Universities globally cannot be complacent about GBV and must take steps to prevent its occurrence, challenge the cultures that support it, and respond effectively when such violence occurs. Within this context, Glasgow Caledonian University in Scotland embarked upon a comprehensive programme of work Preventing and Responding to Gender Based Violence. This has included a policy, an action plan, a network of first responders trained to take disclosures, a multi-agency working group, staff training, peer to peer education, and a programme of prevention work. It is specifically our primary prevention work through the #erasethegrey campaign that I will discuss here.
In seeking to develop a GBV campaign, we drew upon a body of research work conducted by colleagues in the Justice, Violence and Gender Research Group and worked collaboratively with colleagues in Student Wellbeing.
Our campaign would have three clear goals:
- to counter the silence around GBV and to make a clear statement that it is something that can be spoken about, challenged and addressed;
- to challenge the common myths, misunderstandings and scepticism that surround GBV and that often make it difficult for survivors to name their experiences and speak about them;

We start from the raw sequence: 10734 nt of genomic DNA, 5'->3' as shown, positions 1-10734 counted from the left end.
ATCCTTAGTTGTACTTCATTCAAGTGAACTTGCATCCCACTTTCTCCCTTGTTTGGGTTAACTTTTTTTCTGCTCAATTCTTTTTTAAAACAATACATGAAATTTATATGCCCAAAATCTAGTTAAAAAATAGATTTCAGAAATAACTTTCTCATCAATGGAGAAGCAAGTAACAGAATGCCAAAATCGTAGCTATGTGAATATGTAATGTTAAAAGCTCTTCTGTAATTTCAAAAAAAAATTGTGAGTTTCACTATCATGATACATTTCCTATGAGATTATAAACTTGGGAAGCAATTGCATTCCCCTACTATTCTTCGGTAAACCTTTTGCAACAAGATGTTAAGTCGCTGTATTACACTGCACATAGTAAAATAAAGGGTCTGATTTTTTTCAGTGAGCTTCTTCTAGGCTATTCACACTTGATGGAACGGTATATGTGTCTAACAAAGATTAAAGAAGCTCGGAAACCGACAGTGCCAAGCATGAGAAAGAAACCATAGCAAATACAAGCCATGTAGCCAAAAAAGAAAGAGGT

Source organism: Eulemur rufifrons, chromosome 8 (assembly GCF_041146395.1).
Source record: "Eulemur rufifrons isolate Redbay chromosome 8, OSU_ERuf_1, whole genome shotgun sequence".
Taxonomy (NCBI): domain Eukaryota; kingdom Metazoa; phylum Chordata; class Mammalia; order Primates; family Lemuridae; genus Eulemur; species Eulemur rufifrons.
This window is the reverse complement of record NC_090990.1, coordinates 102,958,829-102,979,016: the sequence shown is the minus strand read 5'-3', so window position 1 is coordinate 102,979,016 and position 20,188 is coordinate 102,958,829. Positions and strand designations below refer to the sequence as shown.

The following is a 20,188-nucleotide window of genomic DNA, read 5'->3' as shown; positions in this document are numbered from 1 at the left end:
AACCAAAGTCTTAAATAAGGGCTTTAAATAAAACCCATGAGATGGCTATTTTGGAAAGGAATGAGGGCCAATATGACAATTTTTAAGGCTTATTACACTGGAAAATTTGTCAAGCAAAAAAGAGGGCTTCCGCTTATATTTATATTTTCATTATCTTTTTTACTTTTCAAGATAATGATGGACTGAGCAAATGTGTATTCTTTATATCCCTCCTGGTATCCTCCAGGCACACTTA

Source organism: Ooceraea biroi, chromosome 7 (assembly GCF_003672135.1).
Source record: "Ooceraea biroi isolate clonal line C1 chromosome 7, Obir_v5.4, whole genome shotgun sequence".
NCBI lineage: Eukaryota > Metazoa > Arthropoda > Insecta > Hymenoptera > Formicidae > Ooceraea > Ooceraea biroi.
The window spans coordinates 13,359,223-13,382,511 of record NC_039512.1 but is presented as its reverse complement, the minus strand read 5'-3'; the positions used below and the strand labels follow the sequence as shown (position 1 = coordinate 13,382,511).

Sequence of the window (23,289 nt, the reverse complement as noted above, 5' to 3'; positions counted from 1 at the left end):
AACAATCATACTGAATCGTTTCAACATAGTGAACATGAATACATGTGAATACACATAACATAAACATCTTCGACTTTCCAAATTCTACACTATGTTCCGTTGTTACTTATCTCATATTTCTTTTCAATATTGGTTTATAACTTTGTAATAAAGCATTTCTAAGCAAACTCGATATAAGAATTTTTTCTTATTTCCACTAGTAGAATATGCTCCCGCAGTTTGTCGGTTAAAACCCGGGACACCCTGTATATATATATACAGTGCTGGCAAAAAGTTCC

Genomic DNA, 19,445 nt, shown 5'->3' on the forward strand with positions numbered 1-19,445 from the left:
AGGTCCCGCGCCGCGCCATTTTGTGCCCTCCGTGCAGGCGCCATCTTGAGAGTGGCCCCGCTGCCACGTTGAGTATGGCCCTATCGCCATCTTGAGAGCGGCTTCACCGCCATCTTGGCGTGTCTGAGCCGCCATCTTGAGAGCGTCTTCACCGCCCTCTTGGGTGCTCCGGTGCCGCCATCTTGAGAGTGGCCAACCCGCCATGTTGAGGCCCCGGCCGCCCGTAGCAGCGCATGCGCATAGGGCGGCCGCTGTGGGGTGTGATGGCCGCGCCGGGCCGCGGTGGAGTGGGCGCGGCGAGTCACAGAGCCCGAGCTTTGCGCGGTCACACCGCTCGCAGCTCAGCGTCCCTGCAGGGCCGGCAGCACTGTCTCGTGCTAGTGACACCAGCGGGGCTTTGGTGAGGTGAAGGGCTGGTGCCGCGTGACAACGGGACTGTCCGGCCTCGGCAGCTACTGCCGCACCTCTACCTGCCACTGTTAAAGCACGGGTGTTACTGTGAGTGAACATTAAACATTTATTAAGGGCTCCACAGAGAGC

- and to draw attention to the university’s First Responder scheme where support and could be provided.
Our research tells us that institutional responses to survivors are often poor, it was therefore essential that a fully trained network of staff was in place before embarking on an awareness raising campaign. We also wanted to produce a campaign that sought to address the many forms GBV can take. While many universities have focussed on sexual misconduct, instituting consent training and bystander programmes as a primary response, we wanted to take a broader approach.